Some Long Island merchants are not fully informing customers that paying with a credit card can add a fee to their bill.
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For small businesses, credit card processing fees have become a bigger concern under current economic conditions, Singh said. Firms are grappling with higher supply and labor costs and consumers tightening their budgets, he said. Many mom-and-pop enterprises can’t survive without cutting costs — and passing on these fees may be one of the few options at their disposal.
“They’re having to do this out of necessity to stay afloat, Singh said.
Nationwide, about 23% of small businesses use credit card surcharges, adding an average of 2.3% of the transaction value, according to a survey conducted by The Strawhecker Group, a payment consulting firm.
More Long Island firms are adopting this strategy as well, Singh said. Early in the pandemic, just a fraction of businesses working with CardEvo had consumers cover credit card fees, Singh said. Now nearly 90% of new clients opt for that model, he said.
Long Islanders have taken notice, with some saying they try to bring cash when eating out or running errands.
Jordan Hoffman, of Babylon, said he routinely informs businesses that their prices aren’t properly displayed. Managers and owners respond that their system was okayed by a payment processor, he said.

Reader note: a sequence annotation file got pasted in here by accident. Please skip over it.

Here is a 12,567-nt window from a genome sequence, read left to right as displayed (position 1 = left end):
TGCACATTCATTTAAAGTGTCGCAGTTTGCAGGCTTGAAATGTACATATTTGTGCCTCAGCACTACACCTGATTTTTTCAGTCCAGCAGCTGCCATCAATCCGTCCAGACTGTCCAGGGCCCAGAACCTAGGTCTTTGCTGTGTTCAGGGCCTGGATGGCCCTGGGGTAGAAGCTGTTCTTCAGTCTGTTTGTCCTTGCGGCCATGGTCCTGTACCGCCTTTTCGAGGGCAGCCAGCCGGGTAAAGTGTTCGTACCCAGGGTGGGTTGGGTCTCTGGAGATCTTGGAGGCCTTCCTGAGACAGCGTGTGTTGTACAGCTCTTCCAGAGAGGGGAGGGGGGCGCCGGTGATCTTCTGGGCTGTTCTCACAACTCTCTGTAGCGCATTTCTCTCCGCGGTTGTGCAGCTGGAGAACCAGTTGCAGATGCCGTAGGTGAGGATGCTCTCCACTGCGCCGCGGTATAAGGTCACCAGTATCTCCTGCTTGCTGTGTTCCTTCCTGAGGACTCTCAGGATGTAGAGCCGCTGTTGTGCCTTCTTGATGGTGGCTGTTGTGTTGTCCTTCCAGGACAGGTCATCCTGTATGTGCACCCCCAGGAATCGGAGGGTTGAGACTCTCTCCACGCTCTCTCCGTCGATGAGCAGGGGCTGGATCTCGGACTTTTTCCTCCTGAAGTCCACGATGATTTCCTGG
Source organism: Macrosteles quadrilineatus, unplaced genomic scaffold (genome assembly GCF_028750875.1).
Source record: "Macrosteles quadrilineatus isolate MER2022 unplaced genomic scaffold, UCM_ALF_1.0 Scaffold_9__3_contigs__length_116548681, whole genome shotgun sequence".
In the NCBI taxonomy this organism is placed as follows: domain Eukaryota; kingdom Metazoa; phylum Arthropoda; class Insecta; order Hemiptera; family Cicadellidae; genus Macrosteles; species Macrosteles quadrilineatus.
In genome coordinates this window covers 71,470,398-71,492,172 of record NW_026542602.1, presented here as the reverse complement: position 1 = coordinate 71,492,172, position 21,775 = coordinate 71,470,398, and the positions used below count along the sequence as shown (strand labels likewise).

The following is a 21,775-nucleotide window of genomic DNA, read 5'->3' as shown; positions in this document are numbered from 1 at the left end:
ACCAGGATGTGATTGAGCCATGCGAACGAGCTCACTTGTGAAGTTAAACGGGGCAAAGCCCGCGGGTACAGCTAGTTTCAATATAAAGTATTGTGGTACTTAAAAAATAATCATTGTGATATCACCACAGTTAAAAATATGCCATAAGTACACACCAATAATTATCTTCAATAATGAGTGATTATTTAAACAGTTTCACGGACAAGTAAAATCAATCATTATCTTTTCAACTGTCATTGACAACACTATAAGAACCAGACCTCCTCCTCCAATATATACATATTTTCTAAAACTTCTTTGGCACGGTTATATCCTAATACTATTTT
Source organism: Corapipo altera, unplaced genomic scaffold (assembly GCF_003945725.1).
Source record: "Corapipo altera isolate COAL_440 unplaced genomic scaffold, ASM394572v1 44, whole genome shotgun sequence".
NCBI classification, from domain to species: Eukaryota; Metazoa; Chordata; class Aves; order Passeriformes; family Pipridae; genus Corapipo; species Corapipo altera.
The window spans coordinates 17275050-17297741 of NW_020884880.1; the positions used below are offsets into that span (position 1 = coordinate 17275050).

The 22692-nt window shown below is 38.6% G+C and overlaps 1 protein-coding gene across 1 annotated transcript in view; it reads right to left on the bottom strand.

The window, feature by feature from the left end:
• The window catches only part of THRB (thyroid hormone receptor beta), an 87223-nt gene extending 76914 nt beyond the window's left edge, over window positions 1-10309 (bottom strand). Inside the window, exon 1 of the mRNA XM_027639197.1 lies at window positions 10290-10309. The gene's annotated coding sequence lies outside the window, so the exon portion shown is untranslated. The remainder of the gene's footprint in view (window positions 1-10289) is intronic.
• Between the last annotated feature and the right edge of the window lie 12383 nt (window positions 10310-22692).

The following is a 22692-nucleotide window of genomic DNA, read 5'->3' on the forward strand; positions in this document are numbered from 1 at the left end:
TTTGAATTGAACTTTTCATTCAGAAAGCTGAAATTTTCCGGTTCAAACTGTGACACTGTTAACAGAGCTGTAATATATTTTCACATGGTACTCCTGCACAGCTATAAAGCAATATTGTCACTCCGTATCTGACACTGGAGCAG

If businesses give him a hard time, Hoffman notifies the Attorney General’s office. He’s filed roughly 15 complaints with the office and seen two or three businesses reform their ways, said Hoffman, a real estate attorney.
Sharon Abrams, a retiree in Nassau County, said surcharges can be particularly shocking on big expenses.
Her husband died this summer, and Abrams worked with a funeral home to fulfill his request to have his body cremated. She was surprised to hear that using a card to cover the more than $1,375 service would come with a nearly $50 “convenience” fee. Abrams said she had no choice but to agree to the arrangement.
“I didn’t have liquid cash,” she said.
“When it happens in restaurants … most people are just like: eh, it stinks,” Abrams added. “When it is for something substantial, it can make a difference.”
Surcharges — even for smaller purchases — bother Debbie Jansen, of Great Neck.
She sympathizes with businesses that suffered during lockdowns, but noted that customers have also weathered tough spells.
“Many of us were unemployed for a long, long time and are thrilled to even be able to go out to eat,” said Jansen, who lost two jobs during the pandemic and now works as a receptionist.
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